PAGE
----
Talk about being forced to tour so you can tour.
One of the highlights of our expedition was getting to spot a leopard. It was my second time seeing one up close, the first being in Lake Nakuru in 2008. And despite it napping for all the time I saw it, it was the last box checked in our sightings of the Big Five in Mara.
The sunset put on a show and the following morning…
…the sunrise brought it’s A-game.
As we took in the last sunset at Ololoolo Camp, we knew we were leaving Mara satisfied that we’d taken in all we could of the Mara with time we had. We’d seen the big five (though the lions were asleep each time we saw them) and had witnessed a river crossing. We got back to Nairobi tired but smiling, looking forward to our next visit to the Mara.
Planning for Our Trip
We were three people in one car for this 7-day expedition that cost us around Kshs30,000/- each. That covered fuel costs, park entry fees (Kshs1,000/- per day for citizens), entry for the vehicle (Kshs300/- per day) and meals. There were key things we put into consideration to make it a success.
We all have tents so this helped a lot. We camped at Ololoolo Gate Camp which is inside the Mara Triangle and at Aruba Camp which is near the Talek Gate to Masai Mara National Park. Aruba Camp has more facilities and even hot showers and a restaurant. You can also sleep in one of their semi-luxurious tents. Ololoolo is quite basic but clean. It was our preferred campsite.
Using our own tents, camping rates per person per night were Kshs1,000/- at Ololoolo and Kshs700/- at Aruba Camp.
We planned our movements inside the park depending on where we were to get our next meal. This was usually at Mara Serena Cafeteria which is frequented by tour drivers. They open early and close late and have decent meals with good portions throughout the day for about Kshs300/- a meal including a soda. Here, you can also make friends with tour drivers who will give you pointers on where to spot wildlife you may be looking for.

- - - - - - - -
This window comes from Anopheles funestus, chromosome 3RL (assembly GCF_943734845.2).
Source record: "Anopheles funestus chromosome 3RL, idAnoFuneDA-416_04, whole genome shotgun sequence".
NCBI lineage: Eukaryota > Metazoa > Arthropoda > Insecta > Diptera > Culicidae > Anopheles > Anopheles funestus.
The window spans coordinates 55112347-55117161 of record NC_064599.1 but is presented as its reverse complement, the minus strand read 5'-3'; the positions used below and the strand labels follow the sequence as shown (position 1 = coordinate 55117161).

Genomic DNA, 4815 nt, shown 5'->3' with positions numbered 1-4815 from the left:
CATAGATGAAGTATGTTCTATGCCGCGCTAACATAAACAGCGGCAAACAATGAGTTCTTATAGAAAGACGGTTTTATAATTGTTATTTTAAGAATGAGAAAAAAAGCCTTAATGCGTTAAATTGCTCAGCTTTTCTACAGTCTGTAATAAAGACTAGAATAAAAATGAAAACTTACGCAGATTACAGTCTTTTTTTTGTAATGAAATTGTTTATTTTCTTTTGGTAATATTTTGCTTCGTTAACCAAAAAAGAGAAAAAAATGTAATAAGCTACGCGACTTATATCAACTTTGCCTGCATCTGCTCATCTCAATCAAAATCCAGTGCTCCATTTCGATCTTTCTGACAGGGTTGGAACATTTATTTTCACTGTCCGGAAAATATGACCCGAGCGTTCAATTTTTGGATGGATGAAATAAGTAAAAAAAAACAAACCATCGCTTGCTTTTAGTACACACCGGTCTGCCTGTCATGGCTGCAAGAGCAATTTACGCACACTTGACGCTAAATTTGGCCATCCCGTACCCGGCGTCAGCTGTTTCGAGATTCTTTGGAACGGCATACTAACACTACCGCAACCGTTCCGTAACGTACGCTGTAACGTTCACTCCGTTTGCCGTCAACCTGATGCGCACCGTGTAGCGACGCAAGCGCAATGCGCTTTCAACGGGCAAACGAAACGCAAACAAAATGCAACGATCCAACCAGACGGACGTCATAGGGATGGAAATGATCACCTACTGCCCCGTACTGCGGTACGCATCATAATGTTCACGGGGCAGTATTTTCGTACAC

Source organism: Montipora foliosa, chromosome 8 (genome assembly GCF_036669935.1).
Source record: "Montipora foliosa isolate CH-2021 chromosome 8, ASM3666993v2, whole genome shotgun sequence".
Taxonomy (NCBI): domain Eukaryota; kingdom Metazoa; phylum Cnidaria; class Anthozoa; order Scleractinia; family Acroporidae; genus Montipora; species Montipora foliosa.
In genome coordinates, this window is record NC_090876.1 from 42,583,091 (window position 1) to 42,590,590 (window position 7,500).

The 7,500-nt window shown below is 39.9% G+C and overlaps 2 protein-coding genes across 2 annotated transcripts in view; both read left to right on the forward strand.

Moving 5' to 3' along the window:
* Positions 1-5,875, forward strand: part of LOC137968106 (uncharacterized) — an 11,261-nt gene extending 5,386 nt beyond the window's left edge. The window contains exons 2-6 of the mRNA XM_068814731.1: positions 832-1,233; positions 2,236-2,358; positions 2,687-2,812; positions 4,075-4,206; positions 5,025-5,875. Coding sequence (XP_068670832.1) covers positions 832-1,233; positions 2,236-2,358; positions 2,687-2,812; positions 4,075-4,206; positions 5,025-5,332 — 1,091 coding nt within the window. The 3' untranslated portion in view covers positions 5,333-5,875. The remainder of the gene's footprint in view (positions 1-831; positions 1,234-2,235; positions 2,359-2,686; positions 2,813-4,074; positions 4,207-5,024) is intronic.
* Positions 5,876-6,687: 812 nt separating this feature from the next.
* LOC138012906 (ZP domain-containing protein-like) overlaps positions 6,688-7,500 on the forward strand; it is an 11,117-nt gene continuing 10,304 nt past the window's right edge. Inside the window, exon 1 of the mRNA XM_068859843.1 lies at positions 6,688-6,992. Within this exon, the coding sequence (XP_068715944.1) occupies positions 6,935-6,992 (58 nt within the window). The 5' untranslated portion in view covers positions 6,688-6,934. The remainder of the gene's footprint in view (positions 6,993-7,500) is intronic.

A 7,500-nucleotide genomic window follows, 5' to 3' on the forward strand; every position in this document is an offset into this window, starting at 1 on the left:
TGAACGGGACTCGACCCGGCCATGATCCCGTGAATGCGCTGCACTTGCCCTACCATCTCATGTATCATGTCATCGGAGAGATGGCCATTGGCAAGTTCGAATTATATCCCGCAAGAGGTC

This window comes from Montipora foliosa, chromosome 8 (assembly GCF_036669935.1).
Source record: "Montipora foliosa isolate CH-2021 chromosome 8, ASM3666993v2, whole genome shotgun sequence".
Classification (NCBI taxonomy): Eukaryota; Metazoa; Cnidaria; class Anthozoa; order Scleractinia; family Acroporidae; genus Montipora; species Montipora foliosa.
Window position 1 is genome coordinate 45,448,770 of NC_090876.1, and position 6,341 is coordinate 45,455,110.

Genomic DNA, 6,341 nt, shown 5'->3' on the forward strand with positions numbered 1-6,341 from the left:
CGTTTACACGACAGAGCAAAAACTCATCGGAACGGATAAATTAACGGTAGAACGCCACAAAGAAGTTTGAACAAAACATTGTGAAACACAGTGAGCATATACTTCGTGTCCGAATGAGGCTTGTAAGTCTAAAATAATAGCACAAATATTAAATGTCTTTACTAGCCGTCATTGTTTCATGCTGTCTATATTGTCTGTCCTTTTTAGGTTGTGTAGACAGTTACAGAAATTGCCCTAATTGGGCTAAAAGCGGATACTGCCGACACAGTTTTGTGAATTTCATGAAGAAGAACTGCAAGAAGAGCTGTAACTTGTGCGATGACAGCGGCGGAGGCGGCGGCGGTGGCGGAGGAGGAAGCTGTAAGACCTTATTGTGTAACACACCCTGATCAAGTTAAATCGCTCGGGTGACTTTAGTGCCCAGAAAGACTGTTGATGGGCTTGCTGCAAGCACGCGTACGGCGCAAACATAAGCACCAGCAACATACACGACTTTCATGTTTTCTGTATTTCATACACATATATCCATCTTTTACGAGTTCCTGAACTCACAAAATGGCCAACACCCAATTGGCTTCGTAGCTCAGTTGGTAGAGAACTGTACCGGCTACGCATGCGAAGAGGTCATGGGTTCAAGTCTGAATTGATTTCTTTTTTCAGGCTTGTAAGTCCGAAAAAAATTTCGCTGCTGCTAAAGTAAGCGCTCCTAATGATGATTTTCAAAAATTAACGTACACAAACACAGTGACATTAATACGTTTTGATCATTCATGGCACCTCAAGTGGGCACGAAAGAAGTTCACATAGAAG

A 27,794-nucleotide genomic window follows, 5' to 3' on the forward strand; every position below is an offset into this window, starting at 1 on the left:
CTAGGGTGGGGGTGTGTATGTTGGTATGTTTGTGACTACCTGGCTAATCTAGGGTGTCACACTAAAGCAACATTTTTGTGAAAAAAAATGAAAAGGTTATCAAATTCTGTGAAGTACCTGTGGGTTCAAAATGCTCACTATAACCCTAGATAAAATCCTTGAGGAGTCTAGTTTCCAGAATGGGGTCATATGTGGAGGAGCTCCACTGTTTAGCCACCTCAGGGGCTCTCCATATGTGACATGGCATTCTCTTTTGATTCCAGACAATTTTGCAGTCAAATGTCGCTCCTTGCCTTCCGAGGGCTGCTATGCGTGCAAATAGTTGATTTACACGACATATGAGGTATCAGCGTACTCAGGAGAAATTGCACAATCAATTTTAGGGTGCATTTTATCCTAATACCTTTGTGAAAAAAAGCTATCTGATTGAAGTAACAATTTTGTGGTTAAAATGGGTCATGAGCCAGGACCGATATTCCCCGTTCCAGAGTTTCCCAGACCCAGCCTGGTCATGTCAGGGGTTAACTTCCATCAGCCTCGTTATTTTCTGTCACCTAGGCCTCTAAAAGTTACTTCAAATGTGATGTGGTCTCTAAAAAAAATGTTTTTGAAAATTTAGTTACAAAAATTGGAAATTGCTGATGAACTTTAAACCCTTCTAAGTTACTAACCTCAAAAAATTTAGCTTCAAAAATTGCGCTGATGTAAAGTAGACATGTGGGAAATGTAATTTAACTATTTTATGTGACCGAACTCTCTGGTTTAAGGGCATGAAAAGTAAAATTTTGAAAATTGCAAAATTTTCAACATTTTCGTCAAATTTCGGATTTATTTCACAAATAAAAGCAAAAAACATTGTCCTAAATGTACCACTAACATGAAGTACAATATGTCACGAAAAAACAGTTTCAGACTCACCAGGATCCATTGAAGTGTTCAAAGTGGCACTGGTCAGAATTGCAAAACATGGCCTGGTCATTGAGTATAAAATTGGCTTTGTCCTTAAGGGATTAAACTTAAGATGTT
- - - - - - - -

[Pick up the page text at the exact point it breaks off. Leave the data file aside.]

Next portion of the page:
We also had meals in Talek town which has a variety of restaurants to pick from. Here, meals are about Kshs200/- including a drink.
We’d also carried lots of snacks with us – biscuits, nuts, juices, water – to keep us energised on long drives within the park. Carry lots of water – minimum three litres per person per day. It will go a long way in keeping you hydrated especially since most days are very hot and shade is very scarce.
C. Transport and Travel
I’m a Subaru evangelist and so relied on my Forester to get us there and back. Apart from the broken exhaust and a flat tyre, we didn’t have any issue with the car. You however don’t need a 4WD as all roads are gravelled. Extra ground clearance does come in handy in many places where the roads need maintenance. There are also some tracks that you can access only with a 4WD.
For fuel, Mara Serena has a fuel station that is open to the public. Fuel has a Kshs7/- premium for unleaded which is understandable because of proximity to civilisation. Prices are about the same in Talek town. You’ll also find places to repair punctures in both places, and burst exhaust pipes in Talek and Aitong.
To get to Mara from Narok, take the C13 highway, about 20km after leaving Narok. It’s about 90kms of gravel to the Ololoolo Gate. If you want to enter through the Talek Gate, take a left onto C14 at Aitong.
The big cats spend most of their day napping, hibernating from the heat so it can be hard to catch them in action when the sun is overhead. Start your day early before it heats up to get the best shots. The sun is also lower then and not too bright making for better shots. Evenings are also great for photography thanks to diffused sunshine. As said earlier, make friends with tour drivers. They will point you into the direction you need to go to spot the animals you’re looking for. They helped us spot the leopard and some lions, though the lions were asleep.
For lenses, a telephoto will get you the reach you need. Not having one shouldn’t limit you though. Think creatively and compose differently for what you have.
Finally, be patient. Don’t be in a rush to spot many animals. You can easily miss out on a great shot if you move from place to place instead of waiting it out with the animal you’ve already spotted. This is how we got to see a cheetah hunting – NatGeo stuff!
As always, respect other park users and observe park rules. Take nothing but photos, leave nothing but footprints.